A London judge has ordered oil trader Michael Prest to pay his wife over $600,000 in support and alimony payments or face jail time. Prest’s case gained attention last year for a landmark U.K. Supreme Court ruling permitting Yasmin Prest to pierce the corporate veil to reach assets that Michael had placed in trusts held by his various offshore companies. The ruling represented the first time the British courts pierced the corporate veil in a divorce case, and ultimately led to Yasmin obtaining a 17.5 million pound divorce award.
Prest claims that he does not have sufficient funds to pay the award because his company, Petrodel Resources Ltd., is no longer operational. Yasmin asserts that, despite his claims of poverty, Michael still lives a lavish lifestyle, spending hundreds of thousands of pounds per year on luxury travel.
As we wrote here, when conducting matrimonial asset investigations, especially those involving self-employed spouses like Michael Prest, our first step is to look for companies owned by the spouse, his family, and his close associates. If the spouse makes no mention of income from these companies in his net worth statement or if he has not disclosed his interest in them during the discovery process, then their mere existence can be a sign that the spouse is using his companies to hide money.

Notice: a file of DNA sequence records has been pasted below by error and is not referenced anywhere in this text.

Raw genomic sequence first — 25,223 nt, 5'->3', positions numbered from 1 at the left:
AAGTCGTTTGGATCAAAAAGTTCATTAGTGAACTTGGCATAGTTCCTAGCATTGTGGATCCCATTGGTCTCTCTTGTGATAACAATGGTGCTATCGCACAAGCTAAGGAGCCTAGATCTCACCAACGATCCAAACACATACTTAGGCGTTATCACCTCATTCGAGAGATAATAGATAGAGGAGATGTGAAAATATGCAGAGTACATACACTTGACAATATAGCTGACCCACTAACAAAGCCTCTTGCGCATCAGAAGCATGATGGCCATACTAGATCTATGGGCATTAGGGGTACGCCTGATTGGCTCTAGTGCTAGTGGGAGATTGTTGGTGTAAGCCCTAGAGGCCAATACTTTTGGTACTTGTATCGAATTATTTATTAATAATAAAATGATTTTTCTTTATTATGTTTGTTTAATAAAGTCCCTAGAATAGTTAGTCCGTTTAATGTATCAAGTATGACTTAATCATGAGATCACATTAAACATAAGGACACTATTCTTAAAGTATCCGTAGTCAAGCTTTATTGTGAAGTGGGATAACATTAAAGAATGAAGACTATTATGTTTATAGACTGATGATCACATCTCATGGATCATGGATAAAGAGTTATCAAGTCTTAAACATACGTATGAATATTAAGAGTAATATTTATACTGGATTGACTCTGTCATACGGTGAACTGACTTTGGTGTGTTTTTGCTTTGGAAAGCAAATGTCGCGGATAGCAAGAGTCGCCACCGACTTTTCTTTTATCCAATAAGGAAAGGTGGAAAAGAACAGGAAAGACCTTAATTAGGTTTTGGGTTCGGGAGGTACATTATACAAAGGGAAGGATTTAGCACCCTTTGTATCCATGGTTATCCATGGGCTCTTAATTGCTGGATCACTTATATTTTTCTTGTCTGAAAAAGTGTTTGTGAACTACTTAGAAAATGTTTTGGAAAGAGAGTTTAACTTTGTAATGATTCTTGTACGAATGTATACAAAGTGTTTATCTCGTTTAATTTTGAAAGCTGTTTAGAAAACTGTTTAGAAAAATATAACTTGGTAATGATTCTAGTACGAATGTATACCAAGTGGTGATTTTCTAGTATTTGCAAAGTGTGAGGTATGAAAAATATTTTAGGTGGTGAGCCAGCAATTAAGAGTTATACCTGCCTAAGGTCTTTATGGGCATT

Once we find the spouse’s companies, we can then search for assets owned by those companies, not just by the spouse. We may find real property, stock holdings, aircraft, boats, or any of a wide range of assets that can be uncovered in a public record search.
We were once able to find a side company owned by a lawyer husband in which he had stashed an entire thoroughbred horse farm. We also found the value of the horses, the trucks, the barns, and even the tractors on the property, all through searching the public record. In addition to what we uncovered, our client was also able to request broad discovery of all of the husband’s hidden companies and their assets, including trusts and bank accounts.